Here are key matchups for the Cowboys' game Sunday in Minnesota:
Cowboys’ offensive line vs. Vikings’ front four: This is where the game will be won or lost for the Cowboys. If they show an inability to handle the noise and do not control the Vikings along the defensive front, the Cowboys are in for a long day.
Along with Arrowhead Stadium in Kansas City or Qwest Field in Seattle, the Metrodome is one of the most difficult places for an opponent to navigate. At the Metrodome, the crowd is in full throat and the noise slams from the roof back to the field. There are fireworks, motorcycled mascots and a “Viking horn” that is sounded when the home team makes a big play. If you hear that horn during a game, there is usually something bad happening to your team.
Last time these two teams met, the Vikings took advantage of the situation and sacked Tony Romo six times. The sacks were shared by the linebackers and the defensive line, with defensive end Ray Edwards getting three.
The Cowboys need to stay ahead of the chains here. They need to run the ball with purpose and effectiveness. The Vikings have two tackles in Pat Williams and Kevin Williams that are difficult to move. Where the Cowboys had some success in the last meeting was running the ball on the edges at Jared Allen and Edwards. Jason Witten, Martellus Bennett and Scott Chandler need to secure theses edges and allow Marc Colombo and Doug Free to get on support.
If the Cowboys have to throw the ball on every play, they are going to run into problems. I will say this: The Vikings have struggled with their sack numbers this season with only six coming into this game. The Cowboys need to do everything in their power not to have a repeat performance from last season.
Scandrick didn’t play one of his better games last week, but to his credit, he plays one of the most difficult positions on defense and that is as the nickel corner on the slot. Why is slot the most difficult position to handle? The receiver has the ability to take you all over the field. In football terms, a two-way go.
On the outside you can use the sideline as an extra defender. In the slot, you are really on an island.
Harvin is one of those guys that Brad Childress likes to move around all over the formation, much like what the Cowboys do with Miles Austin. Harvin motions into the backfield, lines up in the slot, or even outside. The Cowboys like to play a great deal of man coverage in nickel, so one-on-one coverage is what the defensive backs deal with the majority of the time.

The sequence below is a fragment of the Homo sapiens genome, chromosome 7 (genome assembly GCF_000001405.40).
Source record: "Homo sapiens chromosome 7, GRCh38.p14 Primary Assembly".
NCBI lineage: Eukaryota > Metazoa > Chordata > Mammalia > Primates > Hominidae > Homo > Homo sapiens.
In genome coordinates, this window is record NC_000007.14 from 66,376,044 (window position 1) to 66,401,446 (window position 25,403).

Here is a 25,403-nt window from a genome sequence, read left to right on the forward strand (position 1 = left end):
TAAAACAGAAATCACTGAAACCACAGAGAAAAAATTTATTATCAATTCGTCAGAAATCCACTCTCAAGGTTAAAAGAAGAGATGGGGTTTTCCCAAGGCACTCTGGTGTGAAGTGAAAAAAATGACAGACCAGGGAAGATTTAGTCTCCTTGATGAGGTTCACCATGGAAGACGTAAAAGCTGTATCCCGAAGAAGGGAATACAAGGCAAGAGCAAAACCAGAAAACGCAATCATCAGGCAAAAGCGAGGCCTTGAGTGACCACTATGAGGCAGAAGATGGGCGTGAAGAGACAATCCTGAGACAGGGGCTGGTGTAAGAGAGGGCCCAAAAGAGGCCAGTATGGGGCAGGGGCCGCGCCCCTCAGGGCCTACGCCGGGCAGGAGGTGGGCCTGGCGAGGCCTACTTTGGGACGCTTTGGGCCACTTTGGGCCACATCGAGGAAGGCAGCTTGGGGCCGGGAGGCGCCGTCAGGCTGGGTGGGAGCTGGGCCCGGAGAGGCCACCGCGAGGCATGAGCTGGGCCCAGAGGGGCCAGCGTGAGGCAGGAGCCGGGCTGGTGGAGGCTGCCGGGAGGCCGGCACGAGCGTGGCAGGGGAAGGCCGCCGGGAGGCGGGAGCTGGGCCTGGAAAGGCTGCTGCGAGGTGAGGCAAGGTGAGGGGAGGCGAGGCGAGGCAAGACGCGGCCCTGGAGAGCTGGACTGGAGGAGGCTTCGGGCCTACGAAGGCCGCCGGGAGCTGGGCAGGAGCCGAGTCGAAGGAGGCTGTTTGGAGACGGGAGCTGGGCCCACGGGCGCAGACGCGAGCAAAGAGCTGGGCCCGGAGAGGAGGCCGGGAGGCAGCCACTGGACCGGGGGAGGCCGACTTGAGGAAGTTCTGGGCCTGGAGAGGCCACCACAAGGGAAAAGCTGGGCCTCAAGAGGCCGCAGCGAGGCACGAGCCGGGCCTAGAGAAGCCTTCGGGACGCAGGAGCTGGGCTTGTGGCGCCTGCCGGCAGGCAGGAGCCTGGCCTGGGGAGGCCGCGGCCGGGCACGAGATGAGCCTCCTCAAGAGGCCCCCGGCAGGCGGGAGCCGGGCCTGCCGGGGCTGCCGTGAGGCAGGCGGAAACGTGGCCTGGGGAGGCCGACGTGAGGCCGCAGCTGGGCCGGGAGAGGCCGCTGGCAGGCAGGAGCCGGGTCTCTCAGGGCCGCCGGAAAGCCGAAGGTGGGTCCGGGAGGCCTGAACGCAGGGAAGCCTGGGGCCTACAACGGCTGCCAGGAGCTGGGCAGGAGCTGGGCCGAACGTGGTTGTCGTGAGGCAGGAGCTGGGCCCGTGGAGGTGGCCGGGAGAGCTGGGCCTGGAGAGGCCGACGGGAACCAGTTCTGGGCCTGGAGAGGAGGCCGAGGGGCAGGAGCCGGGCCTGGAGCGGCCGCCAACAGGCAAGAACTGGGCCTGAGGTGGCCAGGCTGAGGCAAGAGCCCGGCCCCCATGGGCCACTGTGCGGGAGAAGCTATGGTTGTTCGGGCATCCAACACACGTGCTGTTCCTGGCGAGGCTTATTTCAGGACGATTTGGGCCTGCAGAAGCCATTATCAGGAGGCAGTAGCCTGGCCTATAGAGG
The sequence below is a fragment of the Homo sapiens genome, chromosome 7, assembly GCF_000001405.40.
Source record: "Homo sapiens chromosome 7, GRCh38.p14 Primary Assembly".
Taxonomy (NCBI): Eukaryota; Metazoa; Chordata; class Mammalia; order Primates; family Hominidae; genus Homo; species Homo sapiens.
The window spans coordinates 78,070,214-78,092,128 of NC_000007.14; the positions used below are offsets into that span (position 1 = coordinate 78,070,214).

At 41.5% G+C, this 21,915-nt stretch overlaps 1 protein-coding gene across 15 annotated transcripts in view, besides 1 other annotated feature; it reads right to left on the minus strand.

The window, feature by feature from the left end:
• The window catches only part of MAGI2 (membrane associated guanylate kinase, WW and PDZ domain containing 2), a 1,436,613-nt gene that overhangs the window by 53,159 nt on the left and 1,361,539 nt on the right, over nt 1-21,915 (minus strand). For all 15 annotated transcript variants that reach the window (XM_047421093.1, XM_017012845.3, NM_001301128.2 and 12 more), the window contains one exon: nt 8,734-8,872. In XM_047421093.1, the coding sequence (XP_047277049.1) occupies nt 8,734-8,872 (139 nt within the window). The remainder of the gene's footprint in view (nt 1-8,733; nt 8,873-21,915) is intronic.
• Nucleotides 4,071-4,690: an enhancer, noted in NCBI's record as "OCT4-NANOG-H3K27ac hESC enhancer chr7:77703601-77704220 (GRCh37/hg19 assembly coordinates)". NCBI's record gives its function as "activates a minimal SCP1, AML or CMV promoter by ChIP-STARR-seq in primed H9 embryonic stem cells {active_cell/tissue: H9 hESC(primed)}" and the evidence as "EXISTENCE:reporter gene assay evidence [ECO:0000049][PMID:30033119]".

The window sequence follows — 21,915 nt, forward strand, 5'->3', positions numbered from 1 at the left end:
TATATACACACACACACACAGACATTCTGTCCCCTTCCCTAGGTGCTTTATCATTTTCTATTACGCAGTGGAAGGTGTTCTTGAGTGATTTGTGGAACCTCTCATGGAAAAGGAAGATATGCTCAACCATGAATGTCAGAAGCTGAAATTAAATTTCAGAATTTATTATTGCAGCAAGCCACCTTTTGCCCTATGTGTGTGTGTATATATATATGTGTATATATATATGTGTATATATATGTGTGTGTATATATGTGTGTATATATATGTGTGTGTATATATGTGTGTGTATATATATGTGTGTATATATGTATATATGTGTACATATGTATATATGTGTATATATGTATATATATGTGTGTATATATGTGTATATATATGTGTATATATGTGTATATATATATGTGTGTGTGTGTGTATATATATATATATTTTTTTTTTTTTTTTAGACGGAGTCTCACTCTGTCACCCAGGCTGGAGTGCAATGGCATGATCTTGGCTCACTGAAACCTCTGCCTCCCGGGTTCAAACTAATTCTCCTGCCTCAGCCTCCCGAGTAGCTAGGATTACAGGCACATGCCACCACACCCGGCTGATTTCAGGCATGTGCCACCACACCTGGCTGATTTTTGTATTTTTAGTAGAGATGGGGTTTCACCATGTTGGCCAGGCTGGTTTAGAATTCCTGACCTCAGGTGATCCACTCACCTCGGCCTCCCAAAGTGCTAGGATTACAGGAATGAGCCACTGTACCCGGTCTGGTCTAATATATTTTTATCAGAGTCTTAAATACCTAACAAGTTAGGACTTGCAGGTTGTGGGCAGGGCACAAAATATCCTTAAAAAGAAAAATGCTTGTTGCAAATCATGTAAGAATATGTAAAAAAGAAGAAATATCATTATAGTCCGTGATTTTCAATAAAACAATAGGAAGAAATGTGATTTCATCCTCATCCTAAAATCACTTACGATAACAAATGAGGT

Harvin is a fearless player and will take his routes inside when needed. He leads the Vikings with three touchdowns receiving. With the addition of Randy Moss to the lineup and his ability to get down the field, watch Harvin on the underneath to intermediate passes. Favre likes to try and get him the ball on the move and let his football skills take over.
Scandrick was a standup guy last week after the Titans game but knows he will need to be much better with his technique against a player with the skills of Harvin.
Cowboys run defense against Vikings running back Adrian Peterson: From my experience of being with Favre in Green Bay, the more he hurt, the better he played. But this is a much older Favre and now he has tendonitis in his throwing elbow and has missed some time at practice this week and hopes that rest will help.
The best tonic this week for Favre’s sore elbow will be the legs of Adrian Peterson.
For the second week in a row, the Cowboys will face an elite running back. Last week, it was the speed and quickness of Chris Johnson. This week, it’s the speed, quickness and power of Peterson that they must deal with.
The amazing thing when you study the Vikings is that the offense line really isn’t all that good or mobile, and despite this Peterson is able to continually gain yards. He is one of those rare players that can make you look so bad on defense. Peterson is a downhill runner and does not shy away from contact. Peterson can take the ball inside with power or work it quickly around the corner.
The Vikings like to use him in the red zone on screens and swings in the passing game. If the Cowboys can be stout in the running game then it puts pressure on a less than healthy Favre to carry this offense.
There is no doubt in my mind that Brad Childress will test this Cowboys defense to try and see if he can protect his quarterback’s elbow and potential hits. Peterson is averaging over 120 yards a game in 2010, if the Cowboys don’t play physically up front on Sunday, he will have that and more.